Governor Andy Beshear issued more vetoes and signed more measures into law on Wednesday. His actions included the unexpected veto of a bill that would help cities provide splash pads and spray parks for the community. KLC and the bill’s sponsor are perplexed by the governor’s decision to veto the bill, which had unanimous bipartisan support.
The governor’s veto message for Senate Bill 171 misstates the language in the bill, which requires the Cabinet for Health and Family Services to promulgate administrative regulations for the operation and maintenance of splash pads operated by local governments. His veto message also states that the bill contains sections that are not germane to the title, “An Act Relating to Local Governments.” Two other provisions of the bill are about local government investments and reapportionment proceedings conducted by local governments after a U.S. Census.
Splash pads and spray parks continue to grow in popularity, but the state has not established any rules or guidelines for their operation. The oversight forced some communities to treat water play areas as swimming pools, even though spray parks and splash pads do not have pooling water or similar drowning risks. Senate Bill 171 clarifies that water play areas do not need water rescue equipment that is specific to pools, such as a shepherd’s crook or ring buoy, because of the lack of the standing water.
Senator Wil Schroder (R-Wilder) sponsored the measure and joined KLC in questioning the veto. “No one in the General Assembly voted against this bill, and I am not aware of any opposition,” he said. “It makes no sense for cities to have to continue to operate under the outdated regulations that apply to swimming pools and are not even relevant to splash pads. Imagine throwing a life preserver at a child that slipped at a splash pad, which has no pooling water. The thought is almost as ridiculous as this veto.”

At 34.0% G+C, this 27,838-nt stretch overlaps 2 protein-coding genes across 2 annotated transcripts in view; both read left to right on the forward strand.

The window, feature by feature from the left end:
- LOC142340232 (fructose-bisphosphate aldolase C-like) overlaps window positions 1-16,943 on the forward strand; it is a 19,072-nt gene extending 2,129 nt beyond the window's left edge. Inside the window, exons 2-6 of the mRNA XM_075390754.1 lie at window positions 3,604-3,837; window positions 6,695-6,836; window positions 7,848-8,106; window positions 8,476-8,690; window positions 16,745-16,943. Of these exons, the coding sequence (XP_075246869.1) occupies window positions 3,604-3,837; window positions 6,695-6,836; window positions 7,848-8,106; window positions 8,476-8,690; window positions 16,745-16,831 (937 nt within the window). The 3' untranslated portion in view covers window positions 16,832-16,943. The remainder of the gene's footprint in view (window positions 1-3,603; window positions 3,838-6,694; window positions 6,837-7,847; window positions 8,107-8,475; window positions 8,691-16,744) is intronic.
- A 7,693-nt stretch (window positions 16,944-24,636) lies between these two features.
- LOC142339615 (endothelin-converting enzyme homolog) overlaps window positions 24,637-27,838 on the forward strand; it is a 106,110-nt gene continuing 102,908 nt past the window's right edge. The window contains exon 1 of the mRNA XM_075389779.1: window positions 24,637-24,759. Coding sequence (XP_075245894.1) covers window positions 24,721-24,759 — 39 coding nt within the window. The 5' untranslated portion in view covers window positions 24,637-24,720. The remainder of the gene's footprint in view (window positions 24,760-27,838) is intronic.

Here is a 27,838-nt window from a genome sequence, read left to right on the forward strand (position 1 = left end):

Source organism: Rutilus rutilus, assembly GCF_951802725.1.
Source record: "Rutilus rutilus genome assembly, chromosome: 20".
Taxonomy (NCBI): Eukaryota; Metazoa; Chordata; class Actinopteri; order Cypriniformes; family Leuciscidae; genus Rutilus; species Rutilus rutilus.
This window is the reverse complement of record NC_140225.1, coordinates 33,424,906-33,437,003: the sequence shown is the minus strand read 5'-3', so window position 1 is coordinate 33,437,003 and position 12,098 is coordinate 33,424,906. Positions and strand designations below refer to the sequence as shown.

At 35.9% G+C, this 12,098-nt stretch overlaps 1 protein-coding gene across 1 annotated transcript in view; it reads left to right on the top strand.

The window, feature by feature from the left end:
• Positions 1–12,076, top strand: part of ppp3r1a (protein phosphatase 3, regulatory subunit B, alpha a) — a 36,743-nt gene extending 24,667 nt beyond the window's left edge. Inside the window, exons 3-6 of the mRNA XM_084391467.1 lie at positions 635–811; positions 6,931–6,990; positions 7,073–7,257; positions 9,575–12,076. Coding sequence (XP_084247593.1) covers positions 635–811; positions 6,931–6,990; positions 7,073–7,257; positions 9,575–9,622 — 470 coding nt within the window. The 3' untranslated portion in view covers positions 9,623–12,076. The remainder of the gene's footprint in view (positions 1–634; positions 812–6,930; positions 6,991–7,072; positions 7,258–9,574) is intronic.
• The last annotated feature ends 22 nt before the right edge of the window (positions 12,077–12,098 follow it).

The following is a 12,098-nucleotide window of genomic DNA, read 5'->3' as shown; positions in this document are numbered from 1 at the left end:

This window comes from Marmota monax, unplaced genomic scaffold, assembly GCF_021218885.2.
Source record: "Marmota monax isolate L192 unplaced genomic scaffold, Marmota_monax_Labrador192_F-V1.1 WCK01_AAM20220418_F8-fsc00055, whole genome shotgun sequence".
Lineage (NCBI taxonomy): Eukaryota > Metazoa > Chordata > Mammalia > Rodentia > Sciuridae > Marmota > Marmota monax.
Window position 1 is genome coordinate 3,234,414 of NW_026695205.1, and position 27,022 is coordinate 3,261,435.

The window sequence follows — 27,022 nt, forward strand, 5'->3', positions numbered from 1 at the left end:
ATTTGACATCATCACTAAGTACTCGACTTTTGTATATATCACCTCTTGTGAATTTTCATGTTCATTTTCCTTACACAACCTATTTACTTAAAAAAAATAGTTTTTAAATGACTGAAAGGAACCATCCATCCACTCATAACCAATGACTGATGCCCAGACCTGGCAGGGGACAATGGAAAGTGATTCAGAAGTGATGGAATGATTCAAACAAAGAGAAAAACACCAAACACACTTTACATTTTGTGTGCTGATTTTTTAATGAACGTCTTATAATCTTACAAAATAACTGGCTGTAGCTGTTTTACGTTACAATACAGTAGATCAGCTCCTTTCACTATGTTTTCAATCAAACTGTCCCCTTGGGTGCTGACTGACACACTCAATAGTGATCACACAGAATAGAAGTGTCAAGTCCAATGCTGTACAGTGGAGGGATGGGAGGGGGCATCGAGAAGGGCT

Senate Bill 171 also specifies that regulations should include guidelines for the treatment and filtration of recirculated water. The bill will make splash pads and spray parks safer by requiring regulations focused on their unique operational issues and concerns.
Wednesday’s veto follows the governor’s decision on Tuesday to veto Senate Bill 105. Again, the governor’s veto statement misconstrued the provisions of the bill. The language in Senate Bill 105 is narrowly tailored to help cities deal with blighted and deteriorated vacant buildings and could not be used to seize the homes of nursing home residents ‒ the reason the governor cited for vetoing the bill.
Senator Robby Mills (R-Henderson) spent several years working with KLC and officials in several cities on Senate Bill 105. He noted that the measure sets a high bar for property to be considered abandoned and blighted. “The governor’s veto is very disheartening as it shows he either did not read or understand the measure.” Mills added, “The bill clearly spells out multiple criteria that would have to pertain to a property before it could be considered for conservatorship, including being unfit for human habitation. These are not the homes of the sick and elderly but the drug havens and fire hazards that threaten entire neighborhoods.”
KLC Executive Director/CEO J.D. Chaney voiced frustration with the governor’s decisions. “These uncontroversial measures are vital to the growth and livability of our communities,” Chaney stated. “Not only did no legislator vote against Senate Bill 171, but legislators passed Senate Bill 105 with bipartisan support. The governor’s message on both measures misstates the contents of the bills. In fact, the veto message for Senate Bill 105 implies a potential impact that language in the bill clearly prohibits.
“KLC urges legislators to override these vetoes along with overriding the governor’s veto of House Bill 312 and House Bill 272. All four of these bills are important to cities and the quality of life of the citizens they serve.”
Beshear signed House Bill 9 into law on Wednesday. The #freeCERS phase two bill provides separate statutory structures for the County Employees Retirement System (CERS) and the state’s pension systems. It also tweaks House Bill 484, the bill legislators passed in 2020 that established an independent CERS Board of Trustees. You can read more on House Bill 9 here.
Legislators resume the 2021 session on Monday, March 29. They can vote to override the governor’s vetoes before they adjourn on March 30. Republicans hold supermajorities in each chamber, and it takes a constitutional majority to override a veto ‒ 51 votes in the House and 20 votes in the Senate.